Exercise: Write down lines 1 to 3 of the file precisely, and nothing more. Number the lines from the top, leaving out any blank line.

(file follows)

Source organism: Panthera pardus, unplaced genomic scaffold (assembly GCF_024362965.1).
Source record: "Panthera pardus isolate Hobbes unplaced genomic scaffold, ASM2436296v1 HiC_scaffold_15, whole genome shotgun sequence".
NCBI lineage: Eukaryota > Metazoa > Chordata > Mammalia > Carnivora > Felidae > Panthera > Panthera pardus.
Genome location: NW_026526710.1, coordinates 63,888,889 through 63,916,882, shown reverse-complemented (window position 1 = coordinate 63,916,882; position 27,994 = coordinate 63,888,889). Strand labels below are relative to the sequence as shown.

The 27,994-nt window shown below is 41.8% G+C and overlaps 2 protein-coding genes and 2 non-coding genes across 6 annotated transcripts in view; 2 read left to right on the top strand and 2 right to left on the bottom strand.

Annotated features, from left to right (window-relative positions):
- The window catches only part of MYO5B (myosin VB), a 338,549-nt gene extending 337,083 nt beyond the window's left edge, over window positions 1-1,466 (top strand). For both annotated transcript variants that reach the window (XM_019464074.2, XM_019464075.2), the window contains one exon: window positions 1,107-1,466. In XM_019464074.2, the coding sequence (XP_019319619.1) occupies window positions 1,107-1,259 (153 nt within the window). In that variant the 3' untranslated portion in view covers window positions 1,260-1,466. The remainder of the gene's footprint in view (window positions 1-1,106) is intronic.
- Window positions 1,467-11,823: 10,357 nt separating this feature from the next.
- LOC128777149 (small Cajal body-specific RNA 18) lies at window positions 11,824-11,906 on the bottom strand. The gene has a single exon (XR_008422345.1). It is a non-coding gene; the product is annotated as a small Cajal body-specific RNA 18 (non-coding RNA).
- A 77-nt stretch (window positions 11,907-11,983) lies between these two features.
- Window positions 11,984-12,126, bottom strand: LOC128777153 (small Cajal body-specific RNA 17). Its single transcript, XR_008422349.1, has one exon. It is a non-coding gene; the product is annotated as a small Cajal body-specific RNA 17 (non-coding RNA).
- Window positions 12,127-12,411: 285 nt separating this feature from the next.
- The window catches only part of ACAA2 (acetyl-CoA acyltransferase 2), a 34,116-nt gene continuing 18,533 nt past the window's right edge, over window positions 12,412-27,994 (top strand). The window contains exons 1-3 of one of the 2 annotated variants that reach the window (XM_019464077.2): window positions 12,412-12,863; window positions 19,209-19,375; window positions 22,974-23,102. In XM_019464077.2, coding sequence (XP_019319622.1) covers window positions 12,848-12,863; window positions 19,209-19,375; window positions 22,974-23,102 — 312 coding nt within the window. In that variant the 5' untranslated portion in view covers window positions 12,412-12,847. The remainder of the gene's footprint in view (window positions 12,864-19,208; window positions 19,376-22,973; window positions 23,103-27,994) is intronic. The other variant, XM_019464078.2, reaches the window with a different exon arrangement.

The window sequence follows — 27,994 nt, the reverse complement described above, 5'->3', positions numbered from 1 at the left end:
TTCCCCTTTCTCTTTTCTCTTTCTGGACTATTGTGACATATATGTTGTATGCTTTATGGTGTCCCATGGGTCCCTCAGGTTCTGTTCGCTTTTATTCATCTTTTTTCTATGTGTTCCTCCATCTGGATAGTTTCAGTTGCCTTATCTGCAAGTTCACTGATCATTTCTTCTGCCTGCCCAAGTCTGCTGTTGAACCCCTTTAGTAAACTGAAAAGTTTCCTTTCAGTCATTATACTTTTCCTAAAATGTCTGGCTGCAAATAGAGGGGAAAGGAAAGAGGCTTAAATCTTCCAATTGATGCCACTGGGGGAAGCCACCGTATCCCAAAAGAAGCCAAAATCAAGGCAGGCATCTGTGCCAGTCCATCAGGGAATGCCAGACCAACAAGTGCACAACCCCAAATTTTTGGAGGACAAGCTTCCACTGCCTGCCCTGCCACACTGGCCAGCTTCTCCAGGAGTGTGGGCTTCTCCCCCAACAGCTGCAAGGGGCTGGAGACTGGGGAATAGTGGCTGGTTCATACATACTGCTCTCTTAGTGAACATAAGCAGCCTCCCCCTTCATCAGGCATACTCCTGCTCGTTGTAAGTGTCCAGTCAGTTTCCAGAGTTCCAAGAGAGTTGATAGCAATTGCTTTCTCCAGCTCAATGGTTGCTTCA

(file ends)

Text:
Source organism: Panthera pardus, unplaced genomic scaffold (assembly GCF_024362965.1).
Source record: "Panthera pardus isolate Hobbes unplaced genomic scaffold, ASM2436296v1 HiC_scaffold_15, whole genome shotgun sequence".
NCBI lineage: Eukaryota > Metazoa > Chordata > Mammalia > Carnivora > Felidae > Panthera > Panthera pardus.